The Grammarphobia Blog

Culinary arts

Q: Why is the first syllable of “culinary” pronounced  “cull” in the US? I thought words starting with “cu,” a consonant, and “i” have a “cue” sound: “cuticle,” “cupid,” etc. Is this more Americanization of the English language? It may be ACCEPTED now, but that doesn’t make it CORRECT.

A: In American usage, “culinary” has two acceptable pronunciations—KUL-inary and KYOO-linary, according to standard dictionaries in the US.

This is nothing new, since our 1956 Webster’s New International Dictionary of the English Language (2nd ed., unabridged) gives the same two pronunciations.

And it’s not an example of “Americanization” either. On the contrary!

In standard British speech, the first syllable is pronounced only one way—KUL. (We consulted the British online editions of the Cambridge, Collins, and Macmillan dictionaries.)

So if anybody introduced the “cue” into “culinary,” it was the Americans, not the British.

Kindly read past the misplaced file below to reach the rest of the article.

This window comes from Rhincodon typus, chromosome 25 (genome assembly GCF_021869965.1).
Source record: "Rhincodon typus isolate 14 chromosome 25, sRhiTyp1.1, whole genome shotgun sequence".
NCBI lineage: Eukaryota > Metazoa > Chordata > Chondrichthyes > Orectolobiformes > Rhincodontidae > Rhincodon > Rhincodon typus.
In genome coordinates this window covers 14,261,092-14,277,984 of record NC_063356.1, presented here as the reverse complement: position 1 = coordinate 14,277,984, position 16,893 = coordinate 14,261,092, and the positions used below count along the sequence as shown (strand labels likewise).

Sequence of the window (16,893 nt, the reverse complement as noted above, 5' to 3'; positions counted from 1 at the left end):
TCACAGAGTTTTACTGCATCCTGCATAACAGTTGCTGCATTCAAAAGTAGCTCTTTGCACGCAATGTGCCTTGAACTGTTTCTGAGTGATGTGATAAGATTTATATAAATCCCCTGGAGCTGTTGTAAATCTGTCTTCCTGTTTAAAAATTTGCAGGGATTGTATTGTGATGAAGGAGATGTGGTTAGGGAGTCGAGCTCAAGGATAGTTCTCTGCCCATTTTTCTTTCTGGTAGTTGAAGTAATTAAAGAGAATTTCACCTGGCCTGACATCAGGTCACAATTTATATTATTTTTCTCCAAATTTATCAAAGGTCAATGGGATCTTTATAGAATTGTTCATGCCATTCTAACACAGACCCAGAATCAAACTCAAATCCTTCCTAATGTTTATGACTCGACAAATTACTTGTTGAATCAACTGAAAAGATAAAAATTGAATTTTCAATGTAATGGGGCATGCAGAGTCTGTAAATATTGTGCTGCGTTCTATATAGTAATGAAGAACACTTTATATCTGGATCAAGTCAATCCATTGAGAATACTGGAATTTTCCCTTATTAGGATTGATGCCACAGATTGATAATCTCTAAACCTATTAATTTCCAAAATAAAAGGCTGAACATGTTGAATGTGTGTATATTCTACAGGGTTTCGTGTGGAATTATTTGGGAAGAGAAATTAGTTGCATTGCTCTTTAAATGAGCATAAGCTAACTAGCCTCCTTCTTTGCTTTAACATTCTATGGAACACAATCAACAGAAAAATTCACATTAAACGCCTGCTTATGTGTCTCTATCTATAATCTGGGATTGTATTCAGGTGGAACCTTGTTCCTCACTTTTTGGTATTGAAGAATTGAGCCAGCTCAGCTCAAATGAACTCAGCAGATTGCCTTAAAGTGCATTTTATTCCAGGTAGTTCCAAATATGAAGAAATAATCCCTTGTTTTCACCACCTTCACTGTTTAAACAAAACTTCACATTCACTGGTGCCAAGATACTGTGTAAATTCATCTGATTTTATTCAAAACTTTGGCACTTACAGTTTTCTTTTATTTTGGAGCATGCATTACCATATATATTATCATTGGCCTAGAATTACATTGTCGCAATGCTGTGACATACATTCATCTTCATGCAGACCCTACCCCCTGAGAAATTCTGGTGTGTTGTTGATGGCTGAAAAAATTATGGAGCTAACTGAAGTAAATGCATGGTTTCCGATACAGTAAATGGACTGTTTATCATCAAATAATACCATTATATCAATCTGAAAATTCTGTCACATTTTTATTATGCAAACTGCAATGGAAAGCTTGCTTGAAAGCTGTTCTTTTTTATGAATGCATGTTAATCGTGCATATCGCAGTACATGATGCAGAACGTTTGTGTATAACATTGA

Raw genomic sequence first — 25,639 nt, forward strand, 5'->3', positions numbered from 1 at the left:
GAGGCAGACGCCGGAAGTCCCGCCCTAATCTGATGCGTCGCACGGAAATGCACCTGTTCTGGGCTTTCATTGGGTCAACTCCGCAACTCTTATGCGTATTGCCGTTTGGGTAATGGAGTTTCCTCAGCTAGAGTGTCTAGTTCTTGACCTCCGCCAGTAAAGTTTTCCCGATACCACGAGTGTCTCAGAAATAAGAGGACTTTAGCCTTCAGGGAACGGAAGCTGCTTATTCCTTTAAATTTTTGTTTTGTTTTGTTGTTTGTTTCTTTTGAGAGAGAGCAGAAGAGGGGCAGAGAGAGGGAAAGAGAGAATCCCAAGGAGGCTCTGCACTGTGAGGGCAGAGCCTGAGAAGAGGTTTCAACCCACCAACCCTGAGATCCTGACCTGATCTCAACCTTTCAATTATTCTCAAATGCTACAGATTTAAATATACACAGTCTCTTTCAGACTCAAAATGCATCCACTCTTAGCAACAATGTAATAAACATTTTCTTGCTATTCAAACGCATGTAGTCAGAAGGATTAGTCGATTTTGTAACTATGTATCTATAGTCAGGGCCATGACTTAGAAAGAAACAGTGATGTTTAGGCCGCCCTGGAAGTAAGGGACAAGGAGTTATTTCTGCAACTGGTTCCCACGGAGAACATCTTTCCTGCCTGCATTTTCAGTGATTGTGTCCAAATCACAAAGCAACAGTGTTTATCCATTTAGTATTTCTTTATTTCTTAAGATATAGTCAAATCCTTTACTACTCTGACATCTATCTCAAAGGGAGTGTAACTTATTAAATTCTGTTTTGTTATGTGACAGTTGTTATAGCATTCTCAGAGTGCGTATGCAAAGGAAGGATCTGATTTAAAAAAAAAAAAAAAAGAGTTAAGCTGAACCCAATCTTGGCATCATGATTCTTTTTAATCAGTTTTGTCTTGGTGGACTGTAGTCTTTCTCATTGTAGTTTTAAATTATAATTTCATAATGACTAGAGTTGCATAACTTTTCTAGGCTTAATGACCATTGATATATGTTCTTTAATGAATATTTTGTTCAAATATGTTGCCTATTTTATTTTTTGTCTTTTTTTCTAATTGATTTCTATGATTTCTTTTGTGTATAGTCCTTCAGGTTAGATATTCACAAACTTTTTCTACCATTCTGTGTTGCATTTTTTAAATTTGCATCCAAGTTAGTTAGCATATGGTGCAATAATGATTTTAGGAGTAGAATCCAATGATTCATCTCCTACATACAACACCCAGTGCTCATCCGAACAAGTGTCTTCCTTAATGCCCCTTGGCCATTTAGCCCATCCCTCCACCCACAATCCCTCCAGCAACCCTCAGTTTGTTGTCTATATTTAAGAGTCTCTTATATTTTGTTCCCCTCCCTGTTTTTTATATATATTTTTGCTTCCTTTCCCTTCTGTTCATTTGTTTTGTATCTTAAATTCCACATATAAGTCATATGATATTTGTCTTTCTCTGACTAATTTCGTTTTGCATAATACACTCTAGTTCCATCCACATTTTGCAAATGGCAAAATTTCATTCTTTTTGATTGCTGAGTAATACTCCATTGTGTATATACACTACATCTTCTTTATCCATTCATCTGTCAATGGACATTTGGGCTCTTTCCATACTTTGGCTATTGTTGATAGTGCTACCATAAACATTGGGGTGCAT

It’s true that many words starting with “cu” plus a consonant and “i” are invariably pronounced as if they started with “cue” (as in “cubic”). But this is not universal, since some words don’t fit that pattern.

Another culinary exception is “cumin,” which we’ve written about before on our blog.

Until fairly recently, as we say in that post, KUM-in was regarded as the only correct pronunciation of “cumin” in American English

Sometime in the latter half of the 20th century, new pronunciations became accepted in the US. Today it can be pronounced KUM-in, KOO-min, or KYOO-min.

When we say that a variant spelling or pronunciation is “accepted,” that means it’s correct in the eyes of lexicographers. In other words, it’s standard English.

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